Scholarship Series - video showcasing Nicole's eSTEeM project which investigated how learners in the Design and Innovation qualification progress in OpenStudio.

Video length: 6 mins 43 secs 

  

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The ‘Touching Creativity’: a proof of concept project

Project leader(s): 
Lisa Bowers
Faculty: 
STEM
Status: 
Archived
Body: 

Virtual reality (VR) is becoming an increasingly popular tool to stimulate learning in new and varied ways. However, often VR landscapes use is limited to two sensory channels e.g. sight and sound. This limitation creates barriers to learning for sight impaired students. The Open University (OU) has a history of designing accessible teaching and learning materials for all. However it was recognised, by the project leader, that OU sight impaired design students are limited to interacting with hands-on learning materials via a single sense e.g. sound.

This project hypotheses that through the inclusion of haptic VR learning tools, OU students with sight impairments, can be facilitated to better access of VR teaching tools. Thereby through this project the OU would be able to facilitate a wider sensory access to appropriate teaching and learning VR materials, and maintain a ‘student first’ approach.

Related resources

Bowers, L. (2018) The ‘Touching Creativity’: a proof of concept project. eSTEeM Final Report (PDF)

Bowers, L., Braithwaite, N., Hayle, R., Amirabdollahian, F. and Jefferies, A. (2018) Haptic Prototype Assembly Tool for Non-Sighted, Visually Impaired and Fully Sighted Design Students, Studying at a Distance. Paper submitted to the Eurohaptics Conference 2018 (PDF)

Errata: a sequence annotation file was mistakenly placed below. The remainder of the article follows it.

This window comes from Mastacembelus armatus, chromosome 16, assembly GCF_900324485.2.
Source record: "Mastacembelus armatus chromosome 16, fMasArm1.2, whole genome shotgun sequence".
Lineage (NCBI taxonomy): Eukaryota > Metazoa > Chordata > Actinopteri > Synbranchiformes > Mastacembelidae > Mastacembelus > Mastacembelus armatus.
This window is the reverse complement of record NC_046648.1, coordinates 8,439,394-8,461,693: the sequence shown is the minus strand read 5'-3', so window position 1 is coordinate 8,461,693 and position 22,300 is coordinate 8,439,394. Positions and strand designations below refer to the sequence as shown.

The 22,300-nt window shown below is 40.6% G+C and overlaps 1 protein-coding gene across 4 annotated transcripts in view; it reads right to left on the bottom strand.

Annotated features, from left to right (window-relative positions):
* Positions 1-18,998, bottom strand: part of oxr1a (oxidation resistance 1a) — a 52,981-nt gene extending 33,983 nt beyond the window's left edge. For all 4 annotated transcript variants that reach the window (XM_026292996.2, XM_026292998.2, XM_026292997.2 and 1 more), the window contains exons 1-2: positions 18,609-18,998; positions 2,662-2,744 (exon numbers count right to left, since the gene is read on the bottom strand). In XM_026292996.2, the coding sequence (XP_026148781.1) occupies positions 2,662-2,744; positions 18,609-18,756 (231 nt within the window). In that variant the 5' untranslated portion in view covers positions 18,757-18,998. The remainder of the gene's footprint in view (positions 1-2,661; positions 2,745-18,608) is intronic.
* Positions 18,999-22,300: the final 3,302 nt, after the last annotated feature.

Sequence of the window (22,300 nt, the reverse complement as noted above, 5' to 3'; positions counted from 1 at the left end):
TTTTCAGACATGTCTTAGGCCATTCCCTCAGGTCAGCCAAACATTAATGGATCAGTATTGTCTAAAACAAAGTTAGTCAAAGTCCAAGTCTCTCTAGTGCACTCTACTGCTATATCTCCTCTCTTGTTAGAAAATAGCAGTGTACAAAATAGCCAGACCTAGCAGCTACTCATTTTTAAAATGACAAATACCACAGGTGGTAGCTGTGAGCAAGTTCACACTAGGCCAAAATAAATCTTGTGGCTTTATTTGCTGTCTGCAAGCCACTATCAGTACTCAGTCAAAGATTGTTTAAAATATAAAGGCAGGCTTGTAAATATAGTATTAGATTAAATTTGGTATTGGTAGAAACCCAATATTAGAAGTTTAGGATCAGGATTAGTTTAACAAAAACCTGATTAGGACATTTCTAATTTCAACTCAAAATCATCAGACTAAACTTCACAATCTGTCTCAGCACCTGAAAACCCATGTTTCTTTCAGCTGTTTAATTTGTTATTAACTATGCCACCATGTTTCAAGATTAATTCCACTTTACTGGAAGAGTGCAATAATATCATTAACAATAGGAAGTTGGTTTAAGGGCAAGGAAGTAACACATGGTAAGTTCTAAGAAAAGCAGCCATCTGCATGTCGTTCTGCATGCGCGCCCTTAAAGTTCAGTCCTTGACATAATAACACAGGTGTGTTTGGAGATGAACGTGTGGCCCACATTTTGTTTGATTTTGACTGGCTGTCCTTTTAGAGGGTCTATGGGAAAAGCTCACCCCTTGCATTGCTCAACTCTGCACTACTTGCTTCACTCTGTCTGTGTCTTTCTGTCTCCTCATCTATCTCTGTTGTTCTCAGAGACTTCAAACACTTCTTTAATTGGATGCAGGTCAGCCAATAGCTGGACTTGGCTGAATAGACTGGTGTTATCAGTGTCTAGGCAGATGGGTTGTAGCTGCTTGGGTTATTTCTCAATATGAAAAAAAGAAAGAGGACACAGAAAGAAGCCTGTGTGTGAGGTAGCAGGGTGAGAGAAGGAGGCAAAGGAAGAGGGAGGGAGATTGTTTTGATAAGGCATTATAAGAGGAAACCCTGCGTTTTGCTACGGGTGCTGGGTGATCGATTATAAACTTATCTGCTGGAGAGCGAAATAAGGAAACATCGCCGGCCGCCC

Bowers, L., Braithwaite, N., Hayle, R. and Amirabdollahian, F. (2018) Haptic Prototype Assembly Tool for Non-Sighted, Visually Impaired and Fully Sighted Design Students, Studying at a Distance. Abstract submitted to the 7th eSTEeM Annual Conference, 25-26 April, The Open University (PDF)  

Bowers poster (PDF)

Scholarship Series - video highlighting Lisa's eSTEeM project and the use of haptic virtual reality learning tools.

Video length: 9 mins 11 secs

 

Transcript

The impact of technology on the teaching and assessment of ‘systems diagrams’

Project leader(s): 
Andy Lane
Faculty: 
STEM
Status: 
Archived
Body: 

Diagramming is a creative process where the context and tools used to create the diagram may hinder or help students in learning both how to create diagrams that represent a situation and how to learn about diagramming and the situation. These tools equally provide opportunities and challenges to tutors in teaching about and assessing these diagrams and providing feedback, particularly for students studying at a distance.